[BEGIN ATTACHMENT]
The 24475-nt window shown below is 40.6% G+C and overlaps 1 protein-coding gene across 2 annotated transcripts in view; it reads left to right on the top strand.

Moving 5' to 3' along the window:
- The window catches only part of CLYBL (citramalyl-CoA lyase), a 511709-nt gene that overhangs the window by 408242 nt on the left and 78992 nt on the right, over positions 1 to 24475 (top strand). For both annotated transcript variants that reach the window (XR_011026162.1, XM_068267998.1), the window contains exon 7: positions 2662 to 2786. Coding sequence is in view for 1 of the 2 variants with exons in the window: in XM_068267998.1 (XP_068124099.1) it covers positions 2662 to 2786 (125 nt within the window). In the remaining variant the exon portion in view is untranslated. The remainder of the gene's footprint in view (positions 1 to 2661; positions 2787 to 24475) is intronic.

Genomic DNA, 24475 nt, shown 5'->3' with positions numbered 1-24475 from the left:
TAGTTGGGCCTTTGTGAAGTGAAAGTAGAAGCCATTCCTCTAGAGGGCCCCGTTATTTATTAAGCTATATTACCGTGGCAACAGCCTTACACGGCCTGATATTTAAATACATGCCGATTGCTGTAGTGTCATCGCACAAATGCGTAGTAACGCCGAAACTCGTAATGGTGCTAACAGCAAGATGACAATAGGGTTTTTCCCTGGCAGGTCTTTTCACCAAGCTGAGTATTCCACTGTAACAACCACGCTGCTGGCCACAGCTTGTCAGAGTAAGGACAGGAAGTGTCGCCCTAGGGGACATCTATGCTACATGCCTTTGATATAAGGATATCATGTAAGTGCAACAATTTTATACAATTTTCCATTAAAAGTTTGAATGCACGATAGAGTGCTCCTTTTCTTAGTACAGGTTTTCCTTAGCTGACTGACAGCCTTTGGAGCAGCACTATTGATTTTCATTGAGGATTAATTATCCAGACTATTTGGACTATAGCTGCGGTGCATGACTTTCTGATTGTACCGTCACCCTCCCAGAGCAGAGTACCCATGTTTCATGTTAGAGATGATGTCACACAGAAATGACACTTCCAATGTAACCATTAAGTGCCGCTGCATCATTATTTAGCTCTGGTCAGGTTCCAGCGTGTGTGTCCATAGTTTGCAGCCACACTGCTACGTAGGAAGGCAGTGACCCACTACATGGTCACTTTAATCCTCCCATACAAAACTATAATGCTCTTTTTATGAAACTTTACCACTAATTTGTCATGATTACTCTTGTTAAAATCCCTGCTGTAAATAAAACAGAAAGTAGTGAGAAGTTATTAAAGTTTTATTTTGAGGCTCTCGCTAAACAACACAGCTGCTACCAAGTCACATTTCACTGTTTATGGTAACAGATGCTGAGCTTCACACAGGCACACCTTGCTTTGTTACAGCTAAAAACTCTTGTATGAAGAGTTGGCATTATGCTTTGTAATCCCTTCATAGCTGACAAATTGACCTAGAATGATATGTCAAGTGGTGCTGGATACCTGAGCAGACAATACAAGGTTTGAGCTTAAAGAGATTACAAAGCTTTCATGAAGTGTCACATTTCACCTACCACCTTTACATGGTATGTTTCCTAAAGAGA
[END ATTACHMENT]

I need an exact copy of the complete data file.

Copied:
The 24475-nt window shown below is 40.6% G+C and overlaps 1 protein-coding gene across 2 annotated transcripts in view; it reads left to right on the top strand.

Moving 5' to 3' along the window:
- The window catches only part of CLYBL (citramalyl-CoA lyase), a 511709-nt gene that overhangs the window by 408242 nt on the left and 78992 nt on the right, over positions 1 to 24475 (top strand). For both annotated transcript variants that reach the window (XR_011026162.1, XM_068267998.1), the window contains exon 7: positions 2662 to 2786. Coding sequence is in view for 1 of the 2 variants with exons in the window: in XM_068267998.1 (XP_068124099.1) it covers positions 2662 to 2786 (125 nt within the window). In the remaining variant the exon portion in view is untranslated. The remainder of the gene's footprint in view (positions 1 to 2661; positions 2787 to 24475) is intronic.

Genomic DNA, 24475 nt, shown 5'->3' with positions numbered 1-24475 from the left:
TAGTTGGGCCTTTGTGAAGTGAAAGTAGAAGCCATTCCTCTAGAGGGCCCCGTTATTTATTAAGCTATATTACCGTGGCAACAGCCTTACACGGCCTGATATTTAAATACATGCCGATTGCTGTAGTGTCATCGCACAAATGCGTAGTAACGCCGAAACTCGTAATGGTGCTAACAGCAAGATGACAATAGGGTTTTTCCCTGGCAGGTCTTTTCACCAAGCTGAGTATTCCACTGTAACAACCACGCTGCTGGCCACAGCTTGTCAGAGTAAGGACAGGAAGTGTCGCCCTAGGGGACATCTATGCTACATGCCTTTGATATAAGGATATCATGTAAGTGCAACAATTTTATACAATTTTCCATTAAAAGTTTGAATGCACGATAGAGTGCTCCTTTTCTTAGTACAGGTTTTCCTTAGCTGACTGACAGCCTTTGGAGCAGCACTATTGATTTTCATTGAGGATTAATTATCCAGACTATTTGGACTATAGCTGCGGTGCATGACTTTCTGATTGTACCGTCACCCTCCCAGAGCAGAGTACCCATGTTTCATGTTAGAGATGATGTCACACAGAAATGACACTTCCAATGTAACCATTAAGTGCCGCTGCATCATTATTTAGCTCTGGTCAGGTTCCAGCGTGTGTGTCCATAGTTTGCAGCCACACTGCTACGTAGGAAGGCAGTGACCCACTACATGGTCACTTTAATCCTCCCATACAAAACTATAATGCTCTTTTTATGAAACTTTACCACTAATTTGTCATGATTACTCTTGTTAAAATCCCTGCTGTAAATAAAACAGAAAGTAGTGAGAAGTTATTAAAGTTTTATTTTGAGGCTCTCGCTAAACAACACAGCTGCTACCAAGTCACATTTCACTGTTTATGGTAACAGATGCTGAGCTTCACACAGGCACACCTTGCTTTGTTACAGCTAAAAACTCTTGTATGAAGAGTTGGCATTATGCTTTGTAATCCCTTCATAGCTGACAAATTGACCTAGAATGATATGTCAAGTGGTGCTGGATACCTGAGCAGACAATACAAGGTTTGAGCTTAAAGAGATTACAAAGCTTTCATGAAGTGTCACATTTCACCTACCACCTTTACATGGTATGTTTCCTAAAGAGA